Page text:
The Caribbean region lost one of its most beloved daughters of music and culture in Francine Edwards, better known as Singing Francine.
While born in Barbados on February 13th, 1943, Edwards would move to Trinidad & Tobago at a young age and become a pioneering force in music, particularly in the beloved genres of calypso and parang. She would also become well known for how she addressed social issues through her music, and over the course of her career, become a shining example of how the linkages run deep throughout our Caribbean family.
With a powerful voice, Edwards helped define the early calypso scene, and would go on to win the National Calypso Queen competition in Trinidad & Tobago in 1972, 1973, 1981 and 1983.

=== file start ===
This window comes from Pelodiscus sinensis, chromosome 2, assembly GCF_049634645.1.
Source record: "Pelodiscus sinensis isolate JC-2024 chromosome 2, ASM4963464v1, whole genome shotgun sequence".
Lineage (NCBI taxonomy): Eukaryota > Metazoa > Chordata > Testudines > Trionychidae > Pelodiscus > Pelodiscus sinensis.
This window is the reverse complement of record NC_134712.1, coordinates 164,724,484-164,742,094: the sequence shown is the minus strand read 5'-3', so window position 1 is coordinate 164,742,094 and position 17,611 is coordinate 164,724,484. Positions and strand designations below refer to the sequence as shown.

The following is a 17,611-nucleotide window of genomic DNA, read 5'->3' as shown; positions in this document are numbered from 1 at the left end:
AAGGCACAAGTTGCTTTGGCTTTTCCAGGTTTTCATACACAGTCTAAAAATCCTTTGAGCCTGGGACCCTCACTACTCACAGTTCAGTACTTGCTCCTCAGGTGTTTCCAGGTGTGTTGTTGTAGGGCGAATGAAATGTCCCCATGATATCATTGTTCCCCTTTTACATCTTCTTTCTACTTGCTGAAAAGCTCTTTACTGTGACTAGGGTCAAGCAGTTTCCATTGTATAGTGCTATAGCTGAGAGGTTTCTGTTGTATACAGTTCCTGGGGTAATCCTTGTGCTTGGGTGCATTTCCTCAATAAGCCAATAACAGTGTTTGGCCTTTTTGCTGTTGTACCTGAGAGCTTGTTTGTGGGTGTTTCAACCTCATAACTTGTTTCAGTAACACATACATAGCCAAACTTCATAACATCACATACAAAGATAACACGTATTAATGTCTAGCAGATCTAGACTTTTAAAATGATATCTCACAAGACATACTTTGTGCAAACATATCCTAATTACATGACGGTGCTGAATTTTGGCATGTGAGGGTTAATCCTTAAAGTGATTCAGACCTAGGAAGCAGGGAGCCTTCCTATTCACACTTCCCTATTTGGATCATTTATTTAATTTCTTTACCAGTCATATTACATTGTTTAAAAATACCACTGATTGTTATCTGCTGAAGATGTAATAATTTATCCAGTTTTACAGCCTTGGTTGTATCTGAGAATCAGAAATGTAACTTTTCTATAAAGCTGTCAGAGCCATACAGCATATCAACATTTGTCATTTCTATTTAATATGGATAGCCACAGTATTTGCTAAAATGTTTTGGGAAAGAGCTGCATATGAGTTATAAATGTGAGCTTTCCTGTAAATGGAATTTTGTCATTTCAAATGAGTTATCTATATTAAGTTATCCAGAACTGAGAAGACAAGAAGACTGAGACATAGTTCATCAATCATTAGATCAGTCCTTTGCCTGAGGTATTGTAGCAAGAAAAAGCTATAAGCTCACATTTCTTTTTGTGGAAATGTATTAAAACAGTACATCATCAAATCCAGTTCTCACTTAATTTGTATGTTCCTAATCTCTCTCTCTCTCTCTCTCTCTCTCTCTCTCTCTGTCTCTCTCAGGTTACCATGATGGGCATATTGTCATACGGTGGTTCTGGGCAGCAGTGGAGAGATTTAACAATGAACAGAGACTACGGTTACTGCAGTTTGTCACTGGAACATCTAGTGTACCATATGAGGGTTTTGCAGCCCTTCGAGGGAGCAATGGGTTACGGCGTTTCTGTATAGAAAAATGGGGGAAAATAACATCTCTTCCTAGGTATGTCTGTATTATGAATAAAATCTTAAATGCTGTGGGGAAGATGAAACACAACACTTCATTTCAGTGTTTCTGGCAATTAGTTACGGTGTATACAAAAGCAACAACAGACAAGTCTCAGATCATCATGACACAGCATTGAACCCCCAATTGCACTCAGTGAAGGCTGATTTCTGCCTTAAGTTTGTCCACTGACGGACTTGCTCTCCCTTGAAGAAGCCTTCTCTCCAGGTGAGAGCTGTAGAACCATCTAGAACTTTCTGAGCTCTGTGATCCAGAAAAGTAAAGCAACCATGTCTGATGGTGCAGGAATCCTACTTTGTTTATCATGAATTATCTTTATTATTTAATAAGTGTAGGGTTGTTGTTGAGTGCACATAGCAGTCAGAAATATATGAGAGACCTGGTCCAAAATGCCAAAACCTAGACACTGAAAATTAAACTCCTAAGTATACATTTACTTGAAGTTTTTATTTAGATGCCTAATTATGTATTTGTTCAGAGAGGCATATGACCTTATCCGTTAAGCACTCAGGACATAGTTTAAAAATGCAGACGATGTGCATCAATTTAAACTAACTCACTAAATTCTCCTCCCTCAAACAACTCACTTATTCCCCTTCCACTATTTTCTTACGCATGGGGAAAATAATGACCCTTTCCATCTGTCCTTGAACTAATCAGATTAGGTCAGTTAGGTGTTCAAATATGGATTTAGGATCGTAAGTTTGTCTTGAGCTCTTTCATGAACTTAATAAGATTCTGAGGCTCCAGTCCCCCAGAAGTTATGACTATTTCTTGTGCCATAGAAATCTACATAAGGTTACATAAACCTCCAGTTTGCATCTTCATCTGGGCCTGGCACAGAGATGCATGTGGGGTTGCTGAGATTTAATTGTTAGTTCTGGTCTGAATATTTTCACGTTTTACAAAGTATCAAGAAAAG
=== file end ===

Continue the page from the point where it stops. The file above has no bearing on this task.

It is no stretch for me to say that Singing Francine’s music is timeless, as I know all Barbadians will be familiar with her music, with the sounds of “Parang Parang” echoing throughout communities across the island during the Christmas period. I am certain her contributions to these genres will never be forgotten.
In addition to her many accomplishments in Trinidad and Tobago, Francine was also proud of her Barbadian heritage and frequently spoke about her love for her homeland.
On behalf of our Government, and all people of Barbados, I send thoughts and condolences to her family, loved ones, and all those who knew and admired her throughout the region.
Singing Francine will be deeply missed, but also deeply remembered for her many accomplishments and for the joy she brought to so many people through her music and social commentary. May her spirit rest in peace.